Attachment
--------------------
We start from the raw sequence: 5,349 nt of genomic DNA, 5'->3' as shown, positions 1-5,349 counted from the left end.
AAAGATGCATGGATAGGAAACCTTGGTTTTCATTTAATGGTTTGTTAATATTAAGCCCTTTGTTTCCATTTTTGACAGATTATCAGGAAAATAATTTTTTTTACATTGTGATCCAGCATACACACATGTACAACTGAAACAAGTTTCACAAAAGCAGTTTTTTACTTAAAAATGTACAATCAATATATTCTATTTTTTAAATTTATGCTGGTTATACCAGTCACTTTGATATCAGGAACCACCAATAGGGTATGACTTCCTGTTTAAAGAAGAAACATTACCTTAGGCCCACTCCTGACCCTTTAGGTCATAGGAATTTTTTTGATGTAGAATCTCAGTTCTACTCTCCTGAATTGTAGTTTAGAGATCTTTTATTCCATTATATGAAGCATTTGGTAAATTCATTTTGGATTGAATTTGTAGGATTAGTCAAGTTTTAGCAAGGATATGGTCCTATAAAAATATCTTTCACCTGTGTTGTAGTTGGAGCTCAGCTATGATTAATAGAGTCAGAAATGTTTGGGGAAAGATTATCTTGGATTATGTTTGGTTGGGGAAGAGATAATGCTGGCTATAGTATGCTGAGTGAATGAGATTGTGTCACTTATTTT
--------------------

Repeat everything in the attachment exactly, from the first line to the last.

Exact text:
We start from the raw sequence: 5,349 nt of genomic DNA, 5'->3' as shown, positions 1-5,349 counted from the left end.
AAAGATGCATGGATAGGAAACCTTGGTTTTCATTTAATGGTTTGTTAATATTAAGCCCTTTGTTTCCATTTTTGACAGATTATCAGGAAAATAATTTTTTTTACATTGTGATCCAGCATACACACATGTACAACTGAAACAAGTTTCACAAAAGCAGTTTTTTACTTAAAAATGTACAATCAATATATTCTATTTTTTAAATTTATGCTGGTTATACCAGTCACTTTGATATCAGGAACCACCAATAGGGTATGACTTCCTGTTTAAAGAAGAAACATTACCTTAGGCCCACTCCTGACCCTTTAGGTCATAGGAATTTTTTTGATGTAGAATCTCAGTTCTACTCTCCTGAATTGTAGTTTAGAGATCTTTTATTCCATTATATGAAGCATTTGGTAAATTCATTTTGGATTGAATTTGTAGGATTAGTCAAGTTTTAGCAAGGATATGGTCCTATAAAAATATCTTTCACCTGTGTTGTAGTTGGAGCTCAGCTATGATTAATAGAGTCAGAAATGTTTGGGGAAAGATTATCTTGGATTATGTTTGGTTGGGGAAGAGATAATGCTGGCTATAGTATGCTGAGTGAATGAGATTGTGTCACTTATTTT